A Damaged Car: Experts Discuss the Next Healthcare Bill Moves

Organized by the Harvard T.H. Chan School of Public Health, a panel of experts projected a foggy future for the ACA.

After the last of a series of rejected replace-and-repeal bills proposed by the Senate majority for the Affordable Care Act (ACA), the prognosis looks vague.

Following the announced rejection of vote for the Graham-Cassidy healthcare bill this week, indications from Republican leaders pointed towards a suspension of efforts to repeal “Obamacare.”

Lindsay Graham (R-SC), coauthor of the most recently rejected Republican healthcare, said Tuesday that he would support turning attention to tax reform plans and delaying healthcare reform until 2018, according to the Washington Post.

Graham said he would want to address healthcare in “the most advantageous way.”

“ So patience is a virtue, and time is actually on our side,” Graham said.

Patience will have to be practiced to reach a repeal, some experts observed later this week. But that doesn’t make for any sense of optimism.

In a panel co-hosted by the Harvard T.H. Chan School of Public Health (HSPH) and Reuters, public health and government relations experts depicted a foggy future for the state of healthcare debate.

Robert Blendon, a professor of Health Policy and Political Analysis at HSPH and Harvard Kennedy School, said the debate for the future of the ACA is not over, but that Republicans “don’t know they should know it’s over.”

Blendon noted that the public has misperceived the Democratic party’s support of ACA as a preference for the health care bill and not as just a “commitment to not dropping the 30 million people from coverage” — a rate projected in recent Republican repeal bills.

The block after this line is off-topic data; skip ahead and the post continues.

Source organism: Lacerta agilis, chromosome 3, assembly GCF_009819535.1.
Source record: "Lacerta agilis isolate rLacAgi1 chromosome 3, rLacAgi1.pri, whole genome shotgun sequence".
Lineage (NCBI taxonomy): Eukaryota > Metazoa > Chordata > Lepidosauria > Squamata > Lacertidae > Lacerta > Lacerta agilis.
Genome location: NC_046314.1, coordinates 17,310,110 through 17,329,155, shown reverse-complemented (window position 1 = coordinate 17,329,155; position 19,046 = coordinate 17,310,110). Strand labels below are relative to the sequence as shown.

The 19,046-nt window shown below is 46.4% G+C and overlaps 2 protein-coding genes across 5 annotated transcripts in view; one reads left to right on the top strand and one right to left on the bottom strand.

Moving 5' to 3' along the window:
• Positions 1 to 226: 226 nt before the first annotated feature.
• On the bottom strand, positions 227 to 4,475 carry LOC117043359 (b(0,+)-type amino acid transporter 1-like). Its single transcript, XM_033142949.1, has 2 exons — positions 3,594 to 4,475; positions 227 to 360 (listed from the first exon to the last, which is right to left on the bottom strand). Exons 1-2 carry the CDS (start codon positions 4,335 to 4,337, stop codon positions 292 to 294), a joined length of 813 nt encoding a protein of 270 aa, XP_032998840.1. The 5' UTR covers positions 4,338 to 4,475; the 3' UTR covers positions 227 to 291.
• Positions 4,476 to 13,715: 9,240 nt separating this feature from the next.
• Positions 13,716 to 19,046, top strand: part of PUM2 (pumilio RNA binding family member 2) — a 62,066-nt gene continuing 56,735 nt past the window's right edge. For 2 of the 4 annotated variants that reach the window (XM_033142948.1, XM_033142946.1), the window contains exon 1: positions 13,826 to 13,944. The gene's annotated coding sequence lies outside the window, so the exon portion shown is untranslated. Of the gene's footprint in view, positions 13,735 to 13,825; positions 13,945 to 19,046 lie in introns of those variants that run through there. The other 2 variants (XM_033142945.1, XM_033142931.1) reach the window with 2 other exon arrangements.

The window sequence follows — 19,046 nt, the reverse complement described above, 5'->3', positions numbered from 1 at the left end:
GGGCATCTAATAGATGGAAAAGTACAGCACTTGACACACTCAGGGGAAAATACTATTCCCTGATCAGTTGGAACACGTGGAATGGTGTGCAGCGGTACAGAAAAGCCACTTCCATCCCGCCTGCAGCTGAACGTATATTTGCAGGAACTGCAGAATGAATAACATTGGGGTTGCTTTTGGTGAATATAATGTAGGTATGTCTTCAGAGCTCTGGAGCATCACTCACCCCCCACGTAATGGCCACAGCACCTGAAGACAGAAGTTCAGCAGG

“They did not fall in love with the ACA, and that’s where they get mixed up,” Blendon said.

There is likely going to be a debate about “an ‘it’,” Blendon said, without there being agreement on “what that ‘it’ should look like.”

The Harvard professor projected there will be a lot of people wanting some alternative to the ACA plan. He shared some recent polls conducted by himself and the HSPH, which showed a recent contrarian opinion to the current Republican lawmaker mindset of moving on to tax reform issues.

The first poll, from this month, showed that 71% of gauged Republicans would rather try to develop an alternative to the ACA, rather than “move on to other issues” (26%). Including Democrats (39% for the former, 57% for the latter), the total majority (51%) preferred an ACA alternative versus moving on.

Two of Blendon’s polls showed a correlated interest over recent years in both supporting the ACA and advocating for a federally-provided universal healthcare plan, which were both rejected by the majority as recent as 2014 before coming into popular opinion in 2017.

Ironically, a 2016 Gallop poll presented by Blendon showed that, while more people have come to favor government-based healthcare, the majority still prefer a private insurance system (53%) — just as they had in 2010, the first year of ACA’s implementation (61%).